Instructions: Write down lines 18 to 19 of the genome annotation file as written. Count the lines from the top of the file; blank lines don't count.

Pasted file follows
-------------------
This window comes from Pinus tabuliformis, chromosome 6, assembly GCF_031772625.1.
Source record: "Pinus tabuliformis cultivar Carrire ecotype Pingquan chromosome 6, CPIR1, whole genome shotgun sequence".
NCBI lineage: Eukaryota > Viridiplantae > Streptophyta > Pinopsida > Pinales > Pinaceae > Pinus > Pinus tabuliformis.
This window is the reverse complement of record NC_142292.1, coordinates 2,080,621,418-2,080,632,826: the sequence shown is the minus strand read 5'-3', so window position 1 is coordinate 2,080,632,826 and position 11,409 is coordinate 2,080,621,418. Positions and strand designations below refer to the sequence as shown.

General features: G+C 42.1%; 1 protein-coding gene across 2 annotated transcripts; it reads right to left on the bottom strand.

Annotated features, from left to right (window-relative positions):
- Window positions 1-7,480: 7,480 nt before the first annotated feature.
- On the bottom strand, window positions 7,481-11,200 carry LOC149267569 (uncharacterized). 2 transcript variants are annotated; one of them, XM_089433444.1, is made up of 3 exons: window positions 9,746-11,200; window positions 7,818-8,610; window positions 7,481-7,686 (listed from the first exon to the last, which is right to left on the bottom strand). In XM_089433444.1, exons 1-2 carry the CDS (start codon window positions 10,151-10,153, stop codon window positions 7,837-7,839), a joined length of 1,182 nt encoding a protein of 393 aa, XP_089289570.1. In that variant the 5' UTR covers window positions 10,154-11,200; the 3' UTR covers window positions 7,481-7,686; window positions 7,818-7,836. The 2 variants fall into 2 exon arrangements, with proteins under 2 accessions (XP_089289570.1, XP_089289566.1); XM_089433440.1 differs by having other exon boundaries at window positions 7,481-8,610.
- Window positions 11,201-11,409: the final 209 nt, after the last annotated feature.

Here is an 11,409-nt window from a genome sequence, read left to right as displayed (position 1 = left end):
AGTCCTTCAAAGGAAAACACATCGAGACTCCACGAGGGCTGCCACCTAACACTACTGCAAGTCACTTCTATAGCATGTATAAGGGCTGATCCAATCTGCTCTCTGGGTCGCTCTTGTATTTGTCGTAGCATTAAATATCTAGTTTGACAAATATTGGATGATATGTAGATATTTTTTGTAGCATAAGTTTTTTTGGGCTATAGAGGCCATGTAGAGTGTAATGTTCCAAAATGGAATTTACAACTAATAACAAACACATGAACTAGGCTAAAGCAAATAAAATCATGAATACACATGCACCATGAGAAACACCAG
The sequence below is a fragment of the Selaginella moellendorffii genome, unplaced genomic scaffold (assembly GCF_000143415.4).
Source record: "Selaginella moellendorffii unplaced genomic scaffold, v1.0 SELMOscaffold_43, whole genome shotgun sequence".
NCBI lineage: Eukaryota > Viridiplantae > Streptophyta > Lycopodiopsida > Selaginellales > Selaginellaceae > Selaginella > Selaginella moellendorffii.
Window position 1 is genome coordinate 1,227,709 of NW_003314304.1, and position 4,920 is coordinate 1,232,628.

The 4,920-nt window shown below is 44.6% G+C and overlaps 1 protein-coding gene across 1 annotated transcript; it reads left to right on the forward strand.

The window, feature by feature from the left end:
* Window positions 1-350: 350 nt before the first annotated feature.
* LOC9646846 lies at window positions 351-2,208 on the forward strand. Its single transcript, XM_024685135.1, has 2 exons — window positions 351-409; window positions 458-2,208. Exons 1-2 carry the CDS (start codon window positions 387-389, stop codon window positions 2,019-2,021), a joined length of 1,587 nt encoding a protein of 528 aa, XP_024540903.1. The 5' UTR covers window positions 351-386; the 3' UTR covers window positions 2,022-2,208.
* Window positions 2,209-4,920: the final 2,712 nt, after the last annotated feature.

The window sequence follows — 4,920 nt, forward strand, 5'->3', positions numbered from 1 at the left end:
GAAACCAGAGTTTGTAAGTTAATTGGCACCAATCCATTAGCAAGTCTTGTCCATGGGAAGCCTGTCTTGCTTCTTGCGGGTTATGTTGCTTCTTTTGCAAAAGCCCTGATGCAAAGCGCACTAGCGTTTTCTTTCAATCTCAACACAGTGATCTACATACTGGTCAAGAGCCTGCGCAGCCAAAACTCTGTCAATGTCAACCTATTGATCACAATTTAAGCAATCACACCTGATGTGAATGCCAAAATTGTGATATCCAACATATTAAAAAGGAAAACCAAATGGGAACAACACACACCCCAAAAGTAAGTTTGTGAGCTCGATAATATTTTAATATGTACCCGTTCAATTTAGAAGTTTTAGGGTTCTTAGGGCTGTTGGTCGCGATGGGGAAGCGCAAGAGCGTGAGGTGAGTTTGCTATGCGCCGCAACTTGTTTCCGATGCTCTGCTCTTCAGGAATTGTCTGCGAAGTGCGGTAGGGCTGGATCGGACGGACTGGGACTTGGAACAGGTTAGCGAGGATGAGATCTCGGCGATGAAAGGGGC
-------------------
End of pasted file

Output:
* Window positions 1-350: 350 nt before the first annotated feature.
* LOC9646846 lies at window positions 351-2,208 on the forward strand. Its single transcript, XM_024685135.1, has 2 exons — window positions 351-409; window positions 458-2,208. Exons 1-2 carry the CDS (start codon window positions 387-389, stop codon window positions 2,019-2,021), a joined length of 1,587 nt encoding a protein of 528 aa, XP_024540903.1. The 5' UTR covers window positions 351-386; the 3' UTR covers window positions 2,022-2,208.